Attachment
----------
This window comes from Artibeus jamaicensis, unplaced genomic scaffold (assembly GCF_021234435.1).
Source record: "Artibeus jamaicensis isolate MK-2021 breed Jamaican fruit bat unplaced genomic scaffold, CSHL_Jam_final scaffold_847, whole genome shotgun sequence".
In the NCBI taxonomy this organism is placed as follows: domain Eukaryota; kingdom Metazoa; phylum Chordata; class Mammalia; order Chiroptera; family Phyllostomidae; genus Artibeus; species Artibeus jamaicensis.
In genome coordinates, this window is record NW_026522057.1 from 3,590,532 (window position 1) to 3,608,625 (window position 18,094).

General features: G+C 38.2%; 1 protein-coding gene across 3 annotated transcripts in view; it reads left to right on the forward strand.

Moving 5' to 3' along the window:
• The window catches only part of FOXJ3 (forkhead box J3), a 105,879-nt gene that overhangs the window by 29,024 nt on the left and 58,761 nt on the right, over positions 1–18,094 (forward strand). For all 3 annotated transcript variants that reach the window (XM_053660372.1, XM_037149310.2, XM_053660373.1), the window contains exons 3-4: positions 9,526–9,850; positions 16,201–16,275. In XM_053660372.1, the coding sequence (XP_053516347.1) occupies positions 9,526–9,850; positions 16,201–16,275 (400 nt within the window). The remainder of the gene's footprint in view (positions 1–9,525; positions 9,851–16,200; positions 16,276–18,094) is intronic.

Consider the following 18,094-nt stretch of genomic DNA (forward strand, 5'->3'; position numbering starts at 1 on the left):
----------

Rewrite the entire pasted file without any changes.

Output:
This window comes from Artibeus jamaicensis, unplaced genomic scaffold (assembly GCF_021234435.1).
Source record: "Artibeus jamaicensis isolate MK-2021 breed Jamaican fruit bat unplaced genomic scaffold, CSHL_Jam_final scaffold_847, whole genome shotgun sequence".
In the NCBI taxonomy this organism is placed as follows: domain Eukaryota; kingdom Metazoa; phylum Chordata; class Mammalia; order Chiroptera; family Phyllostomidae; genus Artibeus; species Artibeus jamaicensis.
In genome coordinates, this window is record NW_026522057.1 from 3,590,532 (window position 1) to 3,608,625 (window position 18,094).

General features: G+C 38.2%; 1 protein-coding gene across 3 annotated transcripts in view; it reads left to right on the forward strand.

Moving 5' to 3' along the window:
• The window catches only part of FOXJ3 (forkhead box J3), a 105,879-nt gene that overhangs the window by 29,024 nt on the left and 58,761 nt on the right, over positions 1–18,094 (forward strand). For all 3 annotated transcript variants that reach the window (XM_053660372.1, XM_037149310.2, XM_053660373.1), the window contains exons 3-4: positions 9,526–9,850; positions 16,201–16,275. In XM_053660372.1, the coding sequence (XP_053516347.1) occupies positions 9,526–9,850; positions 16,201–16,275 (400 nt within the window). The remainder of the gene's footprint in view (positions 1–9,525; positions 9,851–16,200; positions 16,276–18,094) is intronic.

Consider the following 18,094-nt stretch of genomic DNA (forward strand, 5'->3'; position numbering starts at 1 on the left):